Why the Danger of Tobacco Outweighs the Pleasure


Smoking cigarettes provides smokers with a pleasing experience. Smoking is also addictive and can have harsh consequences on one’s oral health.

This post is not meant to make those who smoke feel judged for their habits. However, it is important that if you or a loved one smokes, you understand the risks associated.

As stated in our older post, Tobacco & Your Teeth, the CDC has found that a smoker is twice as likely to develop gum disease than someone who does not smoke. This infection of the gums can lead to tooth loss and bone damage. 

If you are a smoker, here is what you can do to protect your teeth:

  • Maintain good oral hygiene. Brush your teeth twice daily and flossing once daily, as well as visiting your dentist every 6 months.
  • Stop smoking. This is likely the hardest advice to take, but your mouth – and the rest of your body – will be all the healthier if you stop smoking. If you are having trouble quitting or don’t know where to start, smokefree.gov has resources that can help.
  • Be on the lookout for the signs and symptoms of gum disease. Early signs of gum disease are red, swollen gums that bleed.
  • If you suspect that you may have gum disease, talk to your dentist. You may need to be referred to a periodontist for treatment.

No matter how old you are, it is never too early or too late to quit smoking.

Take care of your smile!



Effects of E-cigarettes on Oral Health are a Topic of Interest for Researchers

It has been said repeatedly that smoking cigarettes can cause a decline in your oral health. However, when people say this, they are usually talking a traditional tobacco cigarettes. There is a new cigarette that must be considered now, the e-cigarette.

E-cigarettes are “electronic nicotine delivery systems.” The devices emit a vapor containing nicotine that the user then inhales. E-cigarettes have risen in popularity, especially with young people and those who wish to quit smoking. Researchers are not entirely sure yet what health risks e-cigarettes cause, but they are working to find out more.

Several groups that are researching the effects of e-cigarettes were awarded over $2 million by The National Institute of Craniofacial Research  in March.

While the effects of these devices are not yet certain, Registered Dental Hygienist Anastasia Turchetta believes that dental professionals need to be aware of wheter or not their patients smoke e-cigarettes and should look for any complications that may arise from use. To hear more of what Turchetta has to say about e-cigarettes, watch the video below.

Whether you are a smoker, e-cigarette user, or non-smoker, take care of your smile!



The Effects of Alcohol on Teeth

Happy St. Patrick’s Day!

st patricks day alcohol
Photo copyright http://www.visualphotos.com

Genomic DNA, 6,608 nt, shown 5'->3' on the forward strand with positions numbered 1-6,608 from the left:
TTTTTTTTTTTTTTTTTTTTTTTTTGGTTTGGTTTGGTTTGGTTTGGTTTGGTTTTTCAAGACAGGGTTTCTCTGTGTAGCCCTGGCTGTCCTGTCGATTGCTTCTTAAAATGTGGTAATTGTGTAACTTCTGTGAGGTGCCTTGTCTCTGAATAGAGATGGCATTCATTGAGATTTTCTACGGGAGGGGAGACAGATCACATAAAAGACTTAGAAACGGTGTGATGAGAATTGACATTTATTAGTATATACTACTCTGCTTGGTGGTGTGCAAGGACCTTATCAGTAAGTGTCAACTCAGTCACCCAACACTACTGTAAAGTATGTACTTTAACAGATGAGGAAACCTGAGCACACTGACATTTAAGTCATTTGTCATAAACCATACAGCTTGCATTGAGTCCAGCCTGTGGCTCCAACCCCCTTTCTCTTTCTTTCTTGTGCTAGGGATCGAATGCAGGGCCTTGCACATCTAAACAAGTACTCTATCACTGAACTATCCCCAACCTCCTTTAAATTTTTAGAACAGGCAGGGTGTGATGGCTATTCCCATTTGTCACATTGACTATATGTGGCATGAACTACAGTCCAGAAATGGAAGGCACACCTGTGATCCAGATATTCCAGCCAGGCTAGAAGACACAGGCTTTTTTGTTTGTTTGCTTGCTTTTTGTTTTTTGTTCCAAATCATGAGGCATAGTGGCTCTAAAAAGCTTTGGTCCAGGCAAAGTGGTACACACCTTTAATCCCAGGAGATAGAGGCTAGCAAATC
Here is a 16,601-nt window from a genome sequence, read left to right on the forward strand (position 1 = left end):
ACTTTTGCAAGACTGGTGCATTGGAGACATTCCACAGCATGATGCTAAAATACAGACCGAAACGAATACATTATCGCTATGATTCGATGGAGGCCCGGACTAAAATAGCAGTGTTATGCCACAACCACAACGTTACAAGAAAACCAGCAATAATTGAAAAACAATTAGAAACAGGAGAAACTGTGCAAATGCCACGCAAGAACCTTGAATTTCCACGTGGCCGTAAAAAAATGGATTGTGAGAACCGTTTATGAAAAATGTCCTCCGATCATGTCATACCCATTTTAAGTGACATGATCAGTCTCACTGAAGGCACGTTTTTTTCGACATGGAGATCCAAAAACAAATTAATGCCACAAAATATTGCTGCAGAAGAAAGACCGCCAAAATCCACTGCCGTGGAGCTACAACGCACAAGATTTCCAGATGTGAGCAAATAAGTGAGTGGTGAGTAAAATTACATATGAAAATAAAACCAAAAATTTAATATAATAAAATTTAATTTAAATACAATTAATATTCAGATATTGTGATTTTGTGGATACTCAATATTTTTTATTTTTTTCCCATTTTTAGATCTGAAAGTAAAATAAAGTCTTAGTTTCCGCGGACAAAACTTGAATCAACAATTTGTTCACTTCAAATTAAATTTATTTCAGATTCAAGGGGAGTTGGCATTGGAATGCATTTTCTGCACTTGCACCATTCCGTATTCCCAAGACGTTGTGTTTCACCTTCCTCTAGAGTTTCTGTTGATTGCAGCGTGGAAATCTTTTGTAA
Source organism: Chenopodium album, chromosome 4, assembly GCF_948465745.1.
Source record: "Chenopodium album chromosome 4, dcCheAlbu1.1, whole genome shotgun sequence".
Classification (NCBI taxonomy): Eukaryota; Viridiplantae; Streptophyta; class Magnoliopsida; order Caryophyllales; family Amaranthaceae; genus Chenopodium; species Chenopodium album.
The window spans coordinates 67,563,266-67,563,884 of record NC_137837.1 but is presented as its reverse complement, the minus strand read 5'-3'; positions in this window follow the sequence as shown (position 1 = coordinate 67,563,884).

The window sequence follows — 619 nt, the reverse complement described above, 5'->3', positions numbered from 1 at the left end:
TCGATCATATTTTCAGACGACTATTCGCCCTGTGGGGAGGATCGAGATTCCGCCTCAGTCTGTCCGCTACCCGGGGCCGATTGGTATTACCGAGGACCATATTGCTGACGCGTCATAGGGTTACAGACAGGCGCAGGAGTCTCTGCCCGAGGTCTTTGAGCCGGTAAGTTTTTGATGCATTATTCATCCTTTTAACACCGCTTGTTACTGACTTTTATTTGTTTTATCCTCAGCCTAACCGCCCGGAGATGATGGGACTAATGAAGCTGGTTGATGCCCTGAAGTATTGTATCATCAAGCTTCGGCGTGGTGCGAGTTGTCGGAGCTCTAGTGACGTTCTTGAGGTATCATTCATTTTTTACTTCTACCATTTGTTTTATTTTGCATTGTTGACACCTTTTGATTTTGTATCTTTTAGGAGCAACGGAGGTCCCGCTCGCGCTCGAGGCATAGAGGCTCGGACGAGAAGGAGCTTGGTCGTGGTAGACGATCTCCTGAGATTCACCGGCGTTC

St. Patricks Day is known for being a day where we wear green and hope for good luck. It is also notorious for the parties and drinking that often occur on this holiday. While talking about celebrating with good food, family, and friends is fun, there is also the not-so fun fact that alcohol and drugs can have harsh effects on your oral health. The following video explains why:

So if you plan on having a drink today, just make sure that you brush your teeth afterwards to help prevent the damage that acid and sugar can cause.

It’s also important to note that smoking cigarettes can be detrimental to your dental health, too. Read our post Tobacco and Your Teeth to find out why.

The bottom line is, have fun – but also be safe and take care of your smile!

Tobacco & Your Teeth

Engaging in good oral hygiene practices is a major part of maintaining good oral health. However, it is also important to be mindful of what you are putting into your body, as anything that you consume can potentially affect your mouth. This includes items like tobacco.

cigarette & ashtray
(Photo Source: “dramatic ashtray with smoke” by Jo Naylor; https://goo.gl/yYN6KE)

Smoking cigarettes can lead to the development of periodontal disease (more commonly known as gum disease). As it becomes more severe, periodontal disease can lead to tooth loss.

Why does smoking often lead to gum disease? According to the Centers for Disease Control and Prevention (CDC), the immune system is weakened when one smokes, making it more challenging for the body to defend itself from gum infection.

The CDC also offers the following statistics:

  • A smoker is twice as likely to develop gum disease than someone who does not smoke
  • One’s risk for gum disease increases the more that they smoke

The best way to guard yourself against gum disease is to brush twice and floss once per day, see your dentist every six months, and refrain from unhealthy habits, including smoking.

If you are a smoker, please consider quitting. Smokefree.gov offers resources that can help you reach your goal.

If you have any questions about gum disease, smoking and your oral health, or any other dental concerns, feel free to contact our office.
Take care of your smile!